After some residents’ bodies and teachers decided to boycott the Lok Sabha elections, now, city-based industrialists have decided to consolidate their vote bank and cast it to a single candidate to end the “discrimination” being faced by the city’s industry.
Ludhiana’s industry plays an important role in elections due to its vast resources. The city is home to numerous micro, small and medium enterprises (MSME) that employ lakhs of migrant labourers, who could be a deciding factor during the elections.
There are at least 2.5 lakh migrant labourers working in different factories in Ludhiana, who are registered voters.
Word is being spread among industrialists, either through meetings or phone calls, to make them aware about the problems being faced by the industry and who could be the best solution to redress these issues.
According to the industry, there were several promises that both central as well as state governments made to the industry in Ludhiana, but were never fulfilled. This has infuriated the industry, which claims that both the Congress-lead UPA government at Centre, and SAD-BJP government in Punjab had not taken steps to uplift the industry in the state.
The industrialists also claim that the industry could have been stopped from fleeing to other states had both the governments taken timely steps.
Charanjit Singh Vishvkarma, president of United Cycle and Parts Manufacturer Association (UCPMA), said there were several demands that were made to the state as well as central governments, but they fell on deaf ears.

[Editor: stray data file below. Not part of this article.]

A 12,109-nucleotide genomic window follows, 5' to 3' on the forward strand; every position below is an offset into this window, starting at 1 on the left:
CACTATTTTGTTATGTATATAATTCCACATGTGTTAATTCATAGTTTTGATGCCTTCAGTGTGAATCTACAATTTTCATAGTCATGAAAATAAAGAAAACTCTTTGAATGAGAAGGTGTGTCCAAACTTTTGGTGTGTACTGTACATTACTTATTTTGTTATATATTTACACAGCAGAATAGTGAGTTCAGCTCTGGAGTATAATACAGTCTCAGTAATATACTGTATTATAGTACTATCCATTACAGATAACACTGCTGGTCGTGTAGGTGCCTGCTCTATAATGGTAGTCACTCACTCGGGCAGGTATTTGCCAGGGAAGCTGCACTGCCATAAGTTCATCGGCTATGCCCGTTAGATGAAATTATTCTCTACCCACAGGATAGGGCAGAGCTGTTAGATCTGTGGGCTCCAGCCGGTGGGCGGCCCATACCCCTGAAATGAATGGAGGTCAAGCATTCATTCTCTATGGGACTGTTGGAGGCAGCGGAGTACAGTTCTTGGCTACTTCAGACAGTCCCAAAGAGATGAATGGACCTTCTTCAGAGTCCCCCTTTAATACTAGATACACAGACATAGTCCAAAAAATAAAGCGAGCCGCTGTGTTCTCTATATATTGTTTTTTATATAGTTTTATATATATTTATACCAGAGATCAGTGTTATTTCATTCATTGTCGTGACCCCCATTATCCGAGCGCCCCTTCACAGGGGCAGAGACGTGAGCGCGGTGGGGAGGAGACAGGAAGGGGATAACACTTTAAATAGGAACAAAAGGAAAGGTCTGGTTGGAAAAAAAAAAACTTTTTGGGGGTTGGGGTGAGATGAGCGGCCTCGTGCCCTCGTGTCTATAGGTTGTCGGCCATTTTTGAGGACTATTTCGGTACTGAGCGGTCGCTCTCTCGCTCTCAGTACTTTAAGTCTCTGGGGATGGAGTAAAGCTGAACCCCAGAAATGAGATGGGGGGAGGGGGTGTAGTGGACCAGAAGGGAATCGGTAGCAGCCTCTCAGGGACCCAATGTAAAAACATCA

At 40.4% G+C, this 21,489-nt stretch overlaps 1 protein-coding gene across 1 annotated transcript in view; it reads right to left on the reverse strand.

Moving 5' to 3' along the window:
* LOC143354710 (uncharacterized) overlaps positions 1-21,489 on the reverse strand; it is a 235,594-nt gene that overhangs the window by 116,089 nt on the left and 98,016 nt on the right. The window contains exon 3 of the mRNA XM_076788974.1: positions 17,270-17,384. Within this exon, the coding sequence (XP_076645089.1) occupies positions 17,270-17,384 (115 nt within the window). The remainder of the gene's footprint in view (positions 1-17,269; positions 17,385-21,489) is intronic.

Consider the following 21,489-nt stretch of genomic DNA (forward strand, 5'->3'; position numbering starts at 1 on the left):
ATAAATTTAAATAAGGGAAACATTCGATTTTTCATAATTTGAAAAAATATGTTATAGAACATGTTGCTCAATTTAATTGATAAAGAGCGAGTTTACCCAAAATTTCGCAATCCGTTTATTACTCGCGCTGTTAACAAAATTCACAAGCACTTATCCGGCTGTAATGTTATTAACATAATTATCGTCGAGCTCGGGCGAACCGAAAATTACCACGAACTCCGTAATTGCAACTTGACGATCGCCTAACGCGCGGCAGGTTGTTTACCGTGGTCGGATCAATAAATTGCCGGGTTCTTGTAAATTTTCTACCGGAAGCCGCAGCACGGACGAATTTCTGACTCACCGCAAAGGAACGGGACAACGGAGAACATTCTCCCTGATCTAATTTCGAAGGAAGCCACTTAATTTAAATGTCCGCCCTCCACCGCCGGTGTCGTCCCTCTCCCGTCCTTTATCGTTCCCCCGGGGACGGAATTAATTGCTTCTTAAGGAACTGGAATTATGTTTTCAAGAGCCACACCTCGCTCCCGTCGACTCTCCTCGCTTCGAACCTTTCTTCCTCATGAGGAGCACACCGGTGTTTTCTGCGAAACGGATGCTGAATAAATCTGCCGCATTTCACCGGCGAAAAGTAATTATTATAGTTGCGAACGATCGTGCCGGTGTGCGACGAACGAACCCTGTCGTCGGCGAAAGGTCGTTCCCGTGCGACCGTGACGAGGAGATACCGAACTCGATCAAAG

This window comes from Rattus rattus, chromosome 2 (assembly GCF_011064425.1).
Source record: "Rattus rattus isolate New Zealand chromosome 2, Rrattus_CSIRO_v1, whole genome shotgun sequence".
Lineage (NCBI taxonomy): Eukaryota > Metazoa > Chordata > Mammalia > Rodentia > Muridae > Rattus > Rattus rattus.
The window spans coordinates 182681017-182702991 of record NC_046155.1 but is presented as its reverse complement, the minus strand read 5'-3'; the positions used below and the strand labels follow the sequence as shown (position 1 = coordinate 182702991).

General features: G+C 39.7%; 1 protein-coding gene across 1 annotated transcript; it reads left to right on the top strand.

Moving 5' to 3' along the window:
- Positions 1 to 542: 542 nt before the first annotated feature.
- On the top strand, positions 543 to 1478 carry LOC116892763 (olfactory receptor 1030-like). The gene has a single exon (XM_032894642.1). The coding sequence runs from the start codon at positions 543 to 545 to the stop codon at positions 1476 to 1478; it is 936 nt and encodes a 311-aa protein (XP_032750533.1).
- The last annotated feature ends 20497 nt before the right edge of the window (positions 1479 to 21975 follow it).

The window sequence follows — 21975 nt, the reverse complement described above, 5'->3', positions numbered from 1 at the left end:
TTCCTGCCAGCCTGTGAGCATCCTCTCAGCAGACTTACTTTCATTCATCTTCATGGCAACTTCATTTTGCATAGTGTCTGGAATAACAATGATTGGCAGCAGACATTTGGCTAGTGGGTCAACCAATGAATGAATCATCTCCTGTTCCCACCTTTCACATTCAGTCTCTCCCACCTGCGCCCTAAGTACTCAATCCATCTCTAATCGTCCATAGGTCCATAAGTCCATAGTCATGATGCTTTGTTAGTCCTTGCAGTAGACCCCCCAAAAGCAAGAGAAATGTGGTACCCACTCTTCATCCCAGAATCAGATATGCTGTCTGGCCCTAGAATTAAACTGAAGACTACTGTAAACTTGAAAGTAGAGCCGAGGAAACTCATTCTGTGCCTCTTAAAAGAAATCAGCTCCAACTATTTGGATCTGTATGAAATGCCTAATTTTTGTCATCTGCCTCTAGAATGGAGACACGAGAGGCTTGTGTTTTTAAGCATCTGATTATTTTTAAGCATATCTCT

He said the imports from China had ruined the cycle parts’ industry in Ludhiana. “Central government has failed to increase the import duty that could have saved the local industry. On the other hand, it opened other routes under South Asian Free Trade Area (SAFTA) that has further alienated the industry,” Vishvkarma said.
The central government also did not remove the 2% excise duty on cycle parts despite several requests, which had left the industrialists with a bad taste, he added.
Industrialists also feel that the state government did not provide a new focal point or industrial area that was a need of the hour. Infrastructure at the present focal point and industrial area was also inadequate.
Another demand was of expansion of the airport, which was a responsibility of the central as well as the state governments. Both failed in these demands.
PD Sharma, president of Apex Chamber of Commerce, said the policies of the state and central governments might affect the voting pattern of the industrialists.
Badish Jindal, national president of Federation of Associations of Small Industries of India (FASII), said the budget of ministry of MSME was so less that it was not able to cater to the demands of the industry. “MSME is still not on priority of the central government as a result it is suffering,” Jindal claimed.
CONCERNS RELATED TO CENTRAL GOVERNMENT
No increase in import duty of cycle parts from China
No rollback of 2% excise duty on cycle parts
No 20% procurement from MSME as promised by central government
MNREGA scheme of central government raised labour cost and reduced inflow of labour
CONCERNS RELATED TO STATE GOVERNMENT
No new focal point
No proper exhibition ground
No reduction in high electricity tariff
Delay in expansion of airport